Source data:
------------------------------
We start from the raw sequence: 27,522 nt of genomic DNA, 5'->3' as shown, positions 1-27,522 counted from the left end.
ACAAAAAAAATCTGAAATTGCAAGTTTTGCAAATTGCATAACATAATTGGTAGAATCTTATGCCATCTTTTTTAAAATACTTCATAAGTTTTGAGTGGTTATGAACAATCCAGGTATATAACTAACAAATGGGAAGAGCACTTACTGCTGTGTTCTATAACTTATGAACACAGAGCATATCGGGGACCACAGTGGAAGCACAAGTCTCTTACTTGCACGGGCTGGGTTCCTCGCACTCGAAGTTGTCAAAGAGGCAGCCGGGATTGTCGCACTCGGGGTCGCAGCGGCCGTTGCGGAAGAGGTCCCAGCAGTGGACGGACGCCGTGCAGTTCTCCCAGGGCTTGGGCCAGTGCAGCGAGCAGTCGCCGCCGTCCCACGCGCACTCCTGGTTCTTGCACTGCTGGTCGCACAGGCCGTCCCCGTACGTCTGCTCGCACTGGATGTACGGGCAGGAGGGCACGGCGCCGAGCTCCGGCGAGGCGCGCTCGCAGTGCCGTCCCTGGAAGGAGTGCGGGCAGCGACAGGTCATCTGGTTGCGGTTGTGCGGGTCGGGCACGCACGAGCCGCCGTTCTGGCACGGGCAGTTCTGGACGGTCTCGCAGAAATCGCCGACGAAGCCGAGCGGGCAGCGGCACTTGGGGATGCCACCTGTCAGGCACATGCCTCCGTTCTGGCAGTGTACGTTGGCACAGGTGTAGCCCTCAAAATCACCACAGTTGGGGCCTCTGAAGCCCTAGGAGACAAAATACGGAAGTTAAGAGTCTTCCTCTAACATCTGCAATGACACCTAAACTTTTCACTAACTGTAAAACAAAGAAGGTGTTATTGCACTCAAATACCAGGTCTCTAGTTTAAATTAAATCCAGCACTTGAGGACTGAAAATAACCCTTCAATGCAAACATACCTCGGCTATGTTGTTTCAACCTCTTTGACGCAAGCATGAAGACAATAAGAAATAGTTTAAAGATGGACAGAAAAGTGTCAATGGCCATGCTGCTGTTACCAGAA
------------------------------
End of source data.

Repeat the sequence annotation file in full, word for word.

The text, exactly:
We start from the raw sequence: 27,522 nt of genomic DNA, 5'->3' as shown, positions 1-27,522 counted from the left end.
ACAAAAAAAATCTGAAATTGCAAGTTTTGCAAATTGCATAACATAATTGGTAGAATCTTATGCCATCTTTTTTAAAATACTTCATAAGTTTTGAGTGGTTATGAACAATCCAGGTATATAACTAACAAATGGGAAGAGCACTTACTGCTGTGTTCTATAACTTATGAACACAGAGCATATCGGGGACCACAGTGGAAGCACAAGTCTCTTACTTGCACGGGCTGGGTTCCTCGCACTCGAAGTTGTCAAAGAGGCAGCCGGGATTGTCGCACTCGGGGTCGCAGCGGCCGTTGCGGAAGAGGTCCCAGCAGTGGACGGACGCCGTGCAGTTCTCCCAGGGCTTGGGCCAGTGCAGCGAGCAGTCGCCGCCGTCCCACGCGCACTCCTGGTTCTTGCACTGCTGGTCGCACAGGCCGTCCCCGTACGTCTGCTCGCACTGGATGTACGGGCAGGAGGGCACGGCGCCGAGCTCCGGCGAGGCGCGCTCGCAGTGCCGTCCCTGGAAGGAGTGCGGGCAGCGACAGGTCATCTGGTTGCGGTTGTGCGGGTCGGGCACGCACGAGCCGCCGTTCTGGCACGGGCAGTTCTGGACGGTCTCGCAGAAATCGCCGACGAAGCCGAGCGGGCAGCGGCACTTGGGGATGCCACCTGTCAGGCACATGCCTCCGTTCTGGCAGTGTACGTTGGCACAGGTGTAGCCCTCAAAATCACCACAGTTGGGGCCTCTGAAGCCCTAGGAGACAAAATACGGAAGTTAAGAGTCTTCCTCTAACATCTGCAATGACACCTAAACTTTTCACTAACTGTAAAACAAAGAAGGTGTTATTGCACTCAAATACCAGGTCTCTAGTTTAAATTAAATCCAGCACTTGAGGACTGAAAATAACCCTTCAATGCAAACATACCTCGGCTATGTTGTTTCAACCTCTTTGACGCAAGCATGAAGACAATAAGAAATAGTTTAAAGATGGACAGAAAAGTGTCAATGGCCATGCTGCTGTTACCAGAA